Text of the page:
A fan's observations on the Washington Nationals, from across the virtual divide.

Adam Dunn Makes Crocuses Bloom

Filed under: Organization,Personnel,Players — Tags: , , , , , — Wigi @ 3:23 pm February 11, 2009

I happened to be looking out the window this morning to this view, when I heard the news:

$th Avenue in Anchorage

Sure looks like spring to me!

I was, in fact looking out my window when my RSS feed displayed the headline from “Nationals Journal”: Sources: Nats Sign Adam Dunn.

So I immediately head over to NJ, and it was like a virtual blog party. Even the curmudgeons and naysayers were happy.

I was happy.

I don’t know if Dunn is the right choice for the Nats or not. I am not a Major League GM. But the faithful feel better, and that makes a big difference.

I feel compelled to say “I told you so…” Even Boswell, in his chat today (before the announcement) was roasting the crow, in preparation for the feast. He said, “The Nats are going to look very smart __and I’mm [sic] be delighted to lash myself in the public square__ if they get Dunn at a great price. But I doubt it. I don’t se(e) them being a “first mover” but more like a “too late reactor” in this situation.”

If only I could be there for the lashing, because Bos will be laughing hysterically with every stroke.

This points out the danger of being an armchair GM. None of us have all the information. All we have is opinions. And while the faithful lost faith, the front office went about their work, first making a credible bid to Teixeira, and then acquiring Dunn. But in this web 2.0 world, our opinions carry some weight – not very much, but some. After all, I am just some guy with a blog, but hey, you’re reading this, aren’t you?

The real proof will come in August and September, when it is clear where the 2009 Nats are headed, and what the foundation looks like for 2010. But today, as our favorite team converges on Viera, more than a few of us have come to the realization that Stan Kasten and the Lerner Family and Jim Bowden have done exactly what they promised they would do. And they did it despite our whining and complaining, and not because of it. I think some of you owe them an apology – or at least, you should renew your season tickets.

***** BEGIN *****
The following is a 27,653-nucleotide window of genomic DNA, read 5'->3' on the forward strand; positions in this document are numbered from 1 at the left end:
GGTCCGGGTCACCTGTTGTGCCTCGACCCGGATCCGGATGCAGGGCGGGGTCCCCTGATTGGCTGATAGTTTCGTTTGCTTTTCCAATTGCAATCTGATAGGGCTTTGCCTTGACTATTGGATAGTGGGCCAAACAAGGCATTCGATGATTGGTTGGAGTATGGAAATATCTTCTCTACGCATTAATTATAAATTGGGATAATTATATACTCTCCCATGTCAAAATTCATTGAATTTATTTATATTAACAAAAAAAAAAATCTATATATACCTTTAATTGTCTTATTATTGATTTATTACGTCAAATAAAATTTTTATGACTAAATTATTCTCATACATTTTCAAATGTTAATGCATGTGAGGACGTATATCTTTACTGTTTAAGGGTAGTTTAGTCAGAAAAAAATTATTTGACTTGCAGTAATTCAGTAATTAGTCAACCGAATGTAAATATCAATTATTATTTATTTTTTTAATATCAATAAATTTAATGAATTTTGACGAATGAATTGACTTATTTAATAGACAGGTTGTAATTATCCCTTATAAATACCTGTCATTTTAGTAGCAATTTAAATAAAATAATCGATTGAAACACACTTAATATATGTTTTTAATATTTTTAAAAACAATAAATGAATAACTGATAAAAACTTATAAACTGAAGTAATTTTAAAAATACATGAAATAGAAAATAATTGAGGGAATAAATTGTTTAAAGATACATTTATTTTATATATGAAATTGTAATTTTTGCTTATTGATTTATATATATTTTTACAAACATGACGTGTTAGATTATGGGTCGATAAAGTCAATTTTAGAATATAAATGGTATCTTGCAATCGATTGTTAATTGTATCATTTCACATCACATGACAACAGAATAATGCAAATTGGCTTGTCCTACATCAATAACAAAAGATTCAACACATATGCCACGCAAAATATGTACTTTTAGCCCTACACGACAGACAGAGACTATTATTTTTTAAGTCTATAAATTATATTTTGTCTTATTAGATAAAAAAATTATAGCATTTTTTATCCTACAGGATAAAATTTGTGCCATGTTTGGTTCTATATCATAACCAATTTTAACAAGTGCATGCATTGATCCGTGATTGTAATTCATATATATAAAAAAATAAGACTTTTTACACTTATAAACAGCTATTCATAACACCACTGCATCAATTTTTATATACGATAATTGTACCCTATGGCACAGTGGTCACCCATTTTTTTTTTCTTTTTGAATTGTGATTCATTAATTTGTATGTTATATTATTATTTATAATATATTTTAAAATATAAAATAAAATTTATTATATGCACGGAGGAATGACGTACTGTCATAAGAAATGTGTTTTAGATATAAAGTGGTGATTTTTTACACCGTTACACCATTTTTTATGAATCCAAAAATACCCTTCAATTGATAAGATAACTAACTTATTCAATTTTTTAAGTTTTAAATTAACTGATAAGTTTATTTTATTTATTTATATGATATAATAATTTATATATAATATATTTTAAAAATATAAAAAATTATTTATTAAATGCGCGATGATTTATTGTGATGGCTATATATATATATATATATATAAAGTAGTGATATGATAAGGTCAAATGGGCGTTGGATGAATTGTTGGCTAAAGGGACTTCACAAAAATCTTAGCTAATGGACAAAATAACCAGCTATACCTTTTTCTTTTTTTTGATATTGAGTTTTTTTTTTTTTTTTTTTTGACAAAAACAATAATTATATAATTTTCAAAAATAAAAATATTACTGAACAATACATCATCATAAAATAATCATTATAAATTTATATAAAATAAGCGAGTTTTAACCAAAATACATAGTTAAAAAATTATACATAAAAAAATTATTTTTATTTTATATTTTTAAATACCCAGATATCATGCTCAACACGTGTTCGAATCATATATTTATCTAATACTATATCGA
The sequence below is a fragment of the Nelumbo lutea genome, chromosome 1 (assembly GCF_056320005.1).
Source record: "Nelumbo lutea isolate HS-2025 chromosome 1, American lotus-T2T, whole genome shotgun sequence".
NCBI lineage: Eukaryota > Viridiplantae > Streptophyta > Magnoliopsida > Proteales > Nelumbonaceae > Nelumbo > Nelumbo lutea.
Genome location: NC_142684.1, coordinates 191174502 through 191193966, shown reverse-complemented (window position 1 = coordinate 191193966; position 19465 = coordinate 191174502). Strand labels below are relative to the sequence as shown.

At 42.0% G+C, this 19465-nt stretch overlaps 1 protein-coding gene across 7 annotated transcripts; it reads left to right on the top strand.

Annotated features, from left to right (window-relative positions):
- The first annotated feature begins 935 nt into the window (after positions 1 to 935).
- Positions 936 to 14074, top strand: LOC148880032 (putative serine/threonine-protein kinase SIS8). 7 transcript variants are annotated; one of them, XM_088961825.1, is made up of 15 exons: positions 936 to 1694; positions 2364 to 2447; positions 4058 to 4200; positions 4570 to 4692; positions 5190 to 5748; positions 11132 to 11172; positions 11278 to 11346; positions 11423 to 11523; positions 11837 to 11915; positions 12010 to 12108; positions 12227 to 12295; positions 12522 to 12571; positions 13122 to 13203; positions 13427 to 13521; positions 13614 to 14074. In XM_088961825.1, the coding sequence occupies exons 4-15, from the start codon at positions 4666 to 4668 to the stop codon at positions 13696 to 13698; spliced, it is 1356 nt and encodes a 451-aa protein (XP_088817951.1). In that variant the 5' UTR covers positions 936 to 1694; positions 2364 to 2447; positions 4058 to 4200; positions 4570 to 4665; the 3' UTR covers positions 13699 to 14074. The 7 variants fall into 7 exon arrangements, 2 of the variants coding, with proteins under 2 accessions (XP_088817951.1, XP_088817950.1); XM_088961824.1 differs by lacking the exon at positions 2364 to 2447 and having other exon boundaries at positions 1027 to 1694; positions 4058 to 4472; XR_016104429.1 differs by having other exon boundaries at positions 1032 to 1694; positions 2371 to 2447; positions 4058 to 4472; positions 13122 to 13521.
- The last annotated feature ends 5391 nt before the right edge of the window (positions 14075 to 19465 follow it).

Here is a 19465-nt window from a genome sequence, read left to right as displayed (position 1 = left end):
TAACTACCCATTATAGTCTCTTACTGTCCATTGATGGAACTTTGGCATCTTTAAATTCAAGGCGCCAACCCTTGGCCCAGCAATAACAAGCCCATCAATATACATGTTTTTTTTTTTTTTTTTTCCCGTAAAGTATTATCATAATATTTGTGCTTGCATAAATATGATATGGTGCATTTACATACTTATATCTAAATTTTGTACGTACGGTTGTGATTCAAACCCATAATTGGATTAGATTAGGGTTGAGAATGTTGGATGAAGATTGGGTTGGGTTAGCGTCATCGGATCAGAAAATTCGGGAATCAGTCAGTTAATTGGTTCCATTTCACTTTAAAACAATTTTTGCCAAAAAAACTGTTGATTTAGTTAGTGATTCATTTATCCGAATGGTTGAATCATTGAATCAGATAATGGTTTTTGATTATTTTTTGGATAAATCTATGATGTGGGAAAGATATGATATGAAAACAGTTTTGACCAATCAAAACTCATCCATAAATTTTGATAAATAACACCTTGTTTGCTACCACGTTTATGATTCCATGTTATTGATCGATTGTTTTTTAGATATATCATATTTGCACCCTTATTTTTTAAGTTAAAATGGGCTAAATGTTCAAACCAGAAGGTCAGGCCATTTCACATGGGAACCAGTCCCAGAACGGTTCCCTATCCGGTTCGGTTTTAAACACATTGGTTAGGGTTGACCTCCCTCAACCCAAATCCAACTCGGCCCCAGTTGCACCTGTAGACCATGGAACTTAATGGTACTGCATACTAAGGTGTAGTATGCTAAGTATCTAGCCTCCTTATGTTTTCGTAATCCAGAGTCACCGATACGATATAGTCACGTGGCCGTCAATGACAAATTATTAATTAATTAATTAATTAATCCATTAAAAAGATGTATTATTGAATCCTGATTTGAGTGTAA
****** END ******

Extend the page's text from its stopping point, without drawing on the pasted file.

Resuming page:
Nine months of hand-wringing are over. And as the crocuses poke through the Earth in NatsTown… Let’s play ball!

Eggs in One Basket

Filed under: Organization — Tags: , , , , — Wigi @ 3:30 pm December 23, 2008

They never really had a choice.

For all of the reasons that people have quoted, including Jim Bowden’s comments in the most recent Nationals Journal posting,Mark Teixeira was the perfect free agent candidate for the Nationals. He addressed virtually every one of the Nationals major needs: he plays a position that the Nats are now desperately trying to fill, he can hit, he’s a local product. The magnitude of his contract dispels (at least partially) the notion that the Lerners are unwilling to spend money on payroll. By making a credible offer to Teixeira, the Nats have helped change the perception of the organization in the eyes of the public and the media – though I would say that there is still a long way to go there.

Only one problem – Teixeira now wears pinstripes.